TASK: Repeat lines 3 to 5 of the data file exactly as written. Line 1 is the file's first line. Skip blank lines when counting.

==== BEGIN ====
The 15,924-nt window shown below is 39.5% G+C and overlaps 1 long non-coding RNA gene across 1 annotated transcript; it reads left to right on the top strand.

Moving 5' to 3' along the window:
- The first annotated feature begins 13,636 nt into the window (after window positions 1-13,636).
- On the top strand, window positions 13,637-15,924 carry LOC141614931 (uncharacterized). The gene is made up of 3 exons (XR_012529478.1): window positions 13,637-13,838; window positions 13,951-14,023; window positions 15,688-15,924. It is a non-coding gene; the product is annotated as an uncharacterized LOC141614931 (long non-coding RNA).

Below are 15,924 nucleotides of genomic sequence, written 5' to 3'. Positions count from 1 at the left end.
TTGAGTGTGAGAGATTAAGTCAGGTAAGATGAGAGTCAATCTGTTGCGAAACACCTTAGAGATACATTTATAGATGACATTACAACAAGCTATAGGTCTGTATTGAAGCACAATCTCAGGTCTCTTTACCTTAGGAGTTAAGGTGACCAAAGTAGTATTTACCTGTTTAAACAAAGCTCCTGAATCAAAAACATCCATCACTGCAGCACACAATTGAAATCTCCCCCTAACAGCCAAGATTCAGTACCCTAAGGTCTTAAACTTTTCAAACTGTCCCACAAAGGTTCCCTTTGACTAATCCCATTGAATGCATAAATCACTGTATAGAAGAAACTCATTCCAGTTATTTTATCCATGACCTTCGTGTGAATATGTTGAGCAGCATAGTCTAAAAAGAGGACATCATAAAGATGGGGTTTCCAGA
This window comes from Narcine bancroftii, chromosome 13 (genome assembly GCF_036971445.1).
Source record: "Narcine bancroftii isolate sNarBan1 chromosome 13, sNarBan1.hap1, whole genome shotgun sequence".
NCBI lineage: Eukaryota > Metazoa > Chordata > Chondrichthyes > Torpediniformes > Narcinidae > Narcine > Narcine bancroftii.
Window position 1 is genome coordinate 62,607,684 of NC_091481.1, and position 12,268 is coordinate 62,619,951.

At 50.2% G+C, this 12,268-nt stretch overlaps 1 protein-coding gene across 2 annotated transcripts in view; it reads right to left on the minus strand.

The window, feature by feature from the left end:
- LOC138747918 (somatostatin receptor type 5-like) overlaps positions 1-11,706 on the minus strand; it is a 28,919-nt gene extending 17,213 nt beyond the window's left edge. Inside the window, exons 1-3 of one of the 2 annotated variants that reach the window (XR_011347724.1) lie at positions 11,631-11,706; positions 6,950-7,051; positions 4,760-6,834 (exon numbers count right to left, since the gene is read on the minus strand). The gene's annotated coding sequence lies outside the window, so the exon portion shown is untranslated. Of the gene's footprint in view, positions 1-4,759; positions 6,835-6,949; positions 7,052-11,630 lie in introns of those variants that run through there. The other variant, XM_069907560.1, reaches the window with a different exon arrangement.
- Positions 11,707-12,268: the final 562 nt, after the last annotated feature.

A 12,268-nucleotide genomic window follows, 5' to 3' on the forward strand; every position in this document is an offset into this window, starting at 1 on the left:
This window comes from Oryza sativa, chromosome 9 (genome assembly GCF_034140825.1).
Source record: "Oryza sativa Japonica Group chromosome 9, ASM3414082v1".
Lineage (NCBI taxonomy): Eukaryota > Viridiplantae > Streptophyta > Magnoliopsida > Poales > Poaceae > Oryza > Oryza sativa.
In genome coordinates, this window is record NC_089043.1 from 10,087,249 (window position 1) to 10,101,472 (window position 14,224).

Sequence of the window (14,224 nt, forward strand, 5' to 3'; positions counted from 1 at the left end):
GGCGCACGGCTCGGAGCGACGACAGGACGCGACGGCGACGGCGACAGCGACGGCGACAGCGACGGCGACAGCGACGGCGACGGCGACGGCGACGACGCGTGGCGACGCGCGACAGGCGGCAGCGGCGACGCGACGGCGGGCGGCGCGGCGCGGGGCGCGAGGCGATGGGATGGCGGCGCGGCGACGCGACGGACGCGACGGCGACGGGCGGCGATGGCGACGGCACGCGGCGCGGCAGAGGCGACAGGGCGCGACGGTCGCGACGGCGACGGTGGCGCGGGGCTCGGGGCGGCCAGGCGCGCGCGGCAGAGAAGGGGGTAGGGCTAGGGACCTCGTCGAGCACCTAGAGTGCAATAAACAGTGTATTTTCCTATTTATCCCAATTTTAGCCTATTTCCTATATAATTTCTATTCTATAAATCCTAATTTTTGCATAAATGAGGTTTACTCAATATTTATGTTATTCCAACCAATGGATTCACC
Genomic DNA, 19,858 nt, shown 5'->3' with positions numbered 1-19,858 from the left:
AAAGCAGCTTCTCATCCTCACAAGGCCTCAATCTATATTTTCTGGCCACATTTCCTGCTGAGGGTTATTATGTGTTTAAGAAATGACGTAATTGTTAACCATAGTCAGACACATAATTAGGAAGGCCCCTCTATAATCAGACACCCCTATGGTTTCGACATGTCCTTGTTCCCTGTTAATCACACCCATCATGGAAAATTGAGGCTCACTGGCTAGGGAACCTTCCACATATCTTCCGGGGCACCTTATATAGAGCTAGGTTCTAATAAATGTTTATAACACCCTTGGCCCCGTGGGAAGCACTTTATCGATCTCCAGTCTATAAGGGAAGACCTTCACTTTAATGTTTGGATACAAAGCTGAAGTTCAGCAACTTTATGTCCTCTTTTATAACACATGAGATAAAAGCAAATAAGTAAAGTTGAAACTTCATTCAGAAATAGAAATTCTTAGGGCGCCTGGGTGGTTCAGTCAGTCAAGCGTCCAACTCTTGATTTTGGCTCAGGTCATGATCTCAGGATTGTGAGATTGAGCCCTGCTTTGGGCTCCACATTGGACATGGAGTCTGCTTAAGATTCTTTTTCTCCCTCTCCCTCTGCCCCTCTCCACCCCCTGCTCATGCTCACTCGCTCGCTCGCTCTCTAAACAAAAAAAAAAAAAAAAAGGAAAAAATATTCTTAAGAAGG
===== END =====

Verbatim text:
- The first annotated feature begins 13,636 nt into the window (after window positions 1-13,636).
- On the top strand, window positions 13,637-15,924 carry LOC141614931 (uncharacterized). The gene is made up of 3 exons (XR_012529478.1): window positions 13,637-13,838; window positions 13,951-14,023; window positions 15,688-15,924. It is a non-coding gene; the product is annotated as an uncharacterized LOC141614931 (long non-coding RNA).

Below are 15,924 nucleotides of genomic sequence, written 5' to 3'. Positions count from 1 at the left end.